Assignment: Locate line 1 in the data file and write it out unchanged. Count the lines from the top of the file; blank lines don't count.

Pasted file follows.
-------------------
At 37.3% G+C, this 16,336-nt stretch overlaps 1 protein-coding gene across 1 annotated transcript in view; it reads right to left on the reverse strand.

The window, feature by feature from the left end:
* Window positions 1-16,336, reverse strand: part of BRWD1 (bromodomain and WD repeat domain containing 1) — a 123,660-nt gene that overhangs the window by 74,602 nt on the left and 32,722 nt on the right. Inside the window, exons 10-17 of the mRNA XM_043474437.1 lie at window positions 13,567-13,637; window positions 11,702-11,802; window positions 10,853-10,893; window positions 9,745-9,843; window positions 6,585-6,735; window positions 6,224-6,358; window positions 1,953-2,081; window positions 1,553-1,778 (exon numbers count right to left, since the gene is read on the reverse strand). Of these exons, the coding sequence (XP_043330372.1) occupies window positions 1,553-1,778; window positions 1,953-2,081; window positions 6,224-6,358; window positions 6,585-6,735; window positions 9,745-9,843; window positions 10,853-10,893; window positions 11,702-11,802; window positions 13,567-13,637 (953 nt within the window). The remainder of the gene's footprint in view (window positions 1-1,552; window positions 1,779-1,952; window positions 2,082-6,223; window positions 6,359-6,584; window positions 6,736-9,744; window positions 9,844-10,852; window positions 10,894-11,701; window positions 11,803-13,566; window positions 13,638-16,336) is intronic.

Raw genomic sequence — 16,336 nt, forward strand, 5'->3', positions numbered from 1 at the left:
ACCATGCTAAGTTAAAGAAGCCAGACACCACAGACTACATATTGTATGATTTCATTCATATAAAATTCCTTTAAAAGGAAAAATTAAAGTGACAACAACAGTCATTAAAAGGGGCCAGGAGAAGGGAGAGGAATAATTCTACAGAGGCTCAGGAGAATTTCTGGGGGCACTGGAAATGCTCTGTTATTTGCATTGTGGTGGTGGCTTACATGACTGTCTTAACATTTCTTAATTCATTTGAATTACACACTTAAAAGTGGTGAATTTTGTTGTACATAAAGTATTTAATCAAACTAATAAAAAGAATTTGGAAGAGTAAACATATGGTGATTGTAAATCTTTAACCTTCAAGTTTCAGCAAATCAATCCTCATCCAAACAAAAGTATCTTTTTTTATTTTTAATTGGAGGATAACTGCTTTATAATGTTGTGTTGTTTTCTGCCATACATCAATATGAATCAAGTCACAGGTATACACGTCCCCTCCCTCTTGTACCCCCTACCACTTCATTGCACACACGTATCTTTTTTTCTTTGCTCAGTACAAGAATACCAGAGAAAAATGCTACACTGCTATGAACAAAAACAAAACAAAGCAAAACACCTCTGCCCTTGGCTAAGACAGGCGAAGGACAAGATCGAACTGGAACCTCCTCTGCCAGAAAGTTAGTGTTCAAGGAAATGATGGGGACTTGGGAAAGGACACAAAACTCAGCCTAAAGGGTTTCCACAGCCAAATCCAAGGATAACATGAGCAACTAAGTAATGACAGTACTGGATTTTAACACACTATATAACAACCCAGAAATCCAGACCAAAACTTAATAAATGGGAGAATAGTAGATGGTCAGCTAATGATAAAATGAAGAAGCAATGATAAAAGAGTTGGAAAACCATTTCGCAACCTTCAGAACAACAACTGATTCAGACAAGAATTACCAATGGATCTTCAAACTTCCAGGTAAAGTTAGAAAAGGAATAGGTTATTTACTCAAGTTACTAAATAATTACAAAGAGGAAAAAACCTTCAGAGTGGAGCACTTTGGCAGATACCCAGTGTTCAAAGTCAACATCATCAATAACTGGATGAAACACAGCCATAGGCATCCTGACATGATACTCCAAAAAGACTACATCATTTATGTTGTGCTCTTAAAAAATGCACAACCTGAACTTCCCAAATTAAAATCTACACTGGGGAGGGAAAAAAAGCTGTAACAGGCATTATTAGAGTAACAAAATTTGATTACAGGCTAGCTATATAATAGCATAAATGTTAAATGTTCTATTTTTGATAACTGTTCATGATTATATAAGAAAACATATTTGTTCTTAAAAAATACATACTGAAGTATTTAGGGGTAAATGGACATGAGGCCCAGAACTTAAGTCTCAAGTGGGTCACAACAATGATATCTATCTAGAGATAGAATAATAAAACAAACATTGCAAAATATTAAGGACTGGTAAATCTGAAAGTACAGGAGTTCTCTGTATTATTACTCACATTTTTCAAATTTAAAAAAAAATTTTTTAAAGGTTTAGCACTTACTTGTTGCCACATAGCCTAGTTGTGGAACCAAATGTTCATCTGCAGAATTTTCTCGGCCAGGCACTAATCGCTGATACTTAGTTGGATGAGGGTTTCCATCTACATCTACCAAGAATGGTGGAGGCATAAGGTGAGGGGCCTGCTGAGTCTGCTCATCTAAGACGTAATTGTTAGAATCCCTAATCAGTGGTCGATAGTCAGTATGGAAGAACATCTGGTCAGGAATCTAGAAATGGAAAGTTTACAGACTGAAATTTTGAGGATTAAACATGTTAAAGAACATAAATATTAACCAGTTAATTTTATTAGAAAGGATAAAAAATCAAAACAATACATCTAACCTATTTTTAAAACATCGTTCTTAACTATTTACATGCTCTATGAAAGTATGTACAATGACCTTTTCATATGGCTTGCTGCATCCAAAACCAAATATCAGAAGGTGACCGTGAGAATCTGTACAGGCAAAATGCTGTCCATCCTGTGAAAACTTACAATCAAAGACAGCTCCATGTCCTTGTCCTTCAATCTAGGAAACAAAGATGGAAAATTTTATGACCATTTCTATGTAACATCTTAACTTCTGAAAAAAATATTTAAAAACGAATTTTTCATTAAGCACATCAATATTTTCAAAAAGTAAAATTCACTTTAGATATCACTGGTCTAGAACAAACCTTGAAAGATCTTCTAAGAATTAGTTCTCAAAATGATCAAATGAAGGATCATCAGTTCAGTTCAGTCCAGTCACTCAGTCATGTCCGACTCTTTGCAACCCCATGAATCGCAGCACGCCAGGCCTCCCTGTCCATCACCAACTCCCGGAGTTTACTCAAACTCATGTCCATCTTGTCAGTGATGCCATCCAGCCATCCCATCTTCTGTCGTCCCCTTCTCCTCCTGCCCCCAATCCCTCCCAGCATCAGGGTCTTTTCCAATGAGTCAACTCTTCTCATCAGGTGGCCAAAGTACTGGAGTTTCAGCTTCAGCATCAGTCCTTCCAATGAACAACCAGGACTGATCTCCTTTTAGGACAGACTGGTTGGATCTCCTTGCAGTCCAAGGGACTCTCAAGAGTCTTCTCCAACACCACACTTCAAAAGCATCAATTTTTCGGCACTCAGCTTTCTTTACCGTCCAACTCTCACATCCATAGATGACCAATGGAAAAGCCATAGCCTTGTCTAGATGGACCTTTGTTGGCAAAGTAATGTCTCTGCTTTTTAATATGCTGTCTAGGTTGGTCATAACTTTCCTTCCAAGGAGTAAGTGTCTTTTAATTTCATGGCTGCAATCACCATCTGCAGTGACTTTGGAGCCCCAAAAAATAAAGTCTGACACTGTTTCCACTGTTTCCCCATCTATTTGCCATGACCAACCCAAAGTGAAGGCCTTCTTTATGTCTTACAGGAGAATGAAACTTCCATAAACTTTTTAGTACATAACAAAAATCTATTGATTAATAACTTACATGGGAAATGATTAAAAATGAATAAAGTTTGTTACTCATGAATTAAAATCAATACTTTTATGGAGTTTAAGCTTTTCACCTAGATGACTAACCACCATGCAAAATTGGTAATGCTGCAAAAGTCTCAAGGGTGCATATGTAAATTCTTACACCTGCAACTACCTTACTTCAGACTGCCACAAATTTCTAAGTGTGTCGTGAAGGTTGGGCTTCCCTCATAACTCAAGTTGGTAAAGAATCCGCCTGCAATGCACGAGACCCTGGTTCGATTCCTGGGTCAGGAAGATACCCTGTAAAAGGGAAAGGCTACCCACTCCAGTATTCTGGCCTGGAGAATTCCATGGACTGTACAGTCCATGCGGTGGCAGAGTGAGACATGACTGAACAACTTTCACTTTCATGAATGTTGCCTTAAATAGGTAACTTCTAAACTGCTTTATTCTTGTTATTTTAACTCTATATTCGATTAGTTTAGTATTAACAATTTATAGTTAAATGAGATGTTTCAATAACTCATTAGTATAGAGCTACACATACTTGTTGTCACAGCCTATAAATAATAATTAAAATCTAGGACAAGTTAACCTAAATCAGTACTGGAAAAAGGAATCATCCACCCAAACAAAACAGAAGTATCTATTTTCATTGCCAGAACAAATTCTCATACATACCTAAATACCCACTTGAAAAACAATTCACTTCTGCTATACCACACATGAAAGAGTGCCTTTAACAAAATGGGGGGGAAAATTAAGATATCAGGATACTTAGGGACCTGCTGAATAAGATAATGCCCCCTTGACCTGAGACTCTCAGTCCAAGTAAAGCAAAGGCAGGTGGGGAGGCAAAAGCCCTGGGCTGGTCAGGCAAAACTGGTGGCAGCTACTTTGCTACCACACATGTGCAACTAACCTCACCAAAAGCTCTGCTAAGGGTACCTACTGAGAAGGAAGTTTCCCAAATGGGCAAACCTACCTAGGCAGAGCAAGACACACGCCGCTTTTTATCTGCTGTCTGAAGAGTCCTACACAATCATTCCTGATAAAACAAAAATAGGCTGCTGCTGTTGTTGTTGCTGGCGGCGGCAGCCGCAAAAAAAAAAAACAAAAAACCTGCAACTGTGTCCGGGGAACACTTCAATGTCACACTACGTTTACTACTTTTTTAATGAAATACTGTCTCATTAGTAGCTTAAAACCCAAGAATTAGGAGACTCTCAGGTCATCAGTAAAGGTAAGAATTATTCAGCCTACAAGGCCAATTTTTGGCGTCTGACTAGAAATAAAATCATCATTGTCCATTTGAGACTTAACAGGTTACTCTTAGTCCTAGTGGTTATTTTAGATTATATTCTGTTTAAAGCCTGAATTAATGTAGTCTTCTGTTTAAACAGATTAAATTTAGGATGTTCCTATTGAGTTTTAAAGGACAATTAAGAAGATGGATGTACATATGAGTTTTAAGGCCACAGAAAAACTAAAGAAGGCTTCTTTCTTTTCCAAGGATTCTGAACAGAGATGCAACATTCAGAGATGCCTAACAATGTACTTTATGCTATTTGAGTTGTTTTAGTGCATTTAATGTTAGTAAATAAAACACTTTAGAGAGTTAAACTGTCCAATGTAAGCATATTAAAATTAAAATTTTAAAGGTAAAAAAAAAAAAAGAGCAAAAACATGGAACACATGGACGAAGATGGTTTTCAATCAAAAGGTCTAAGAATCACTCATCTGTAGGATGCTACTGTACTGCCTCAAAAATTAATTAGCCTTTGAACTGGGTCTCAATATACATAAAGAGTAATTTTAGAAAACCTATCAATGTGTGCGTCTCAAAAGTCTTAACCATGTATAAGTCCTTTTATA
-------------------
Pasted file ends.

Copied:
At 37.3% G+C, this 16,336-nt stretch overlaps 1 protein-coding gene across 1 annotated transcript in view; it reads right to left on the reverse strand.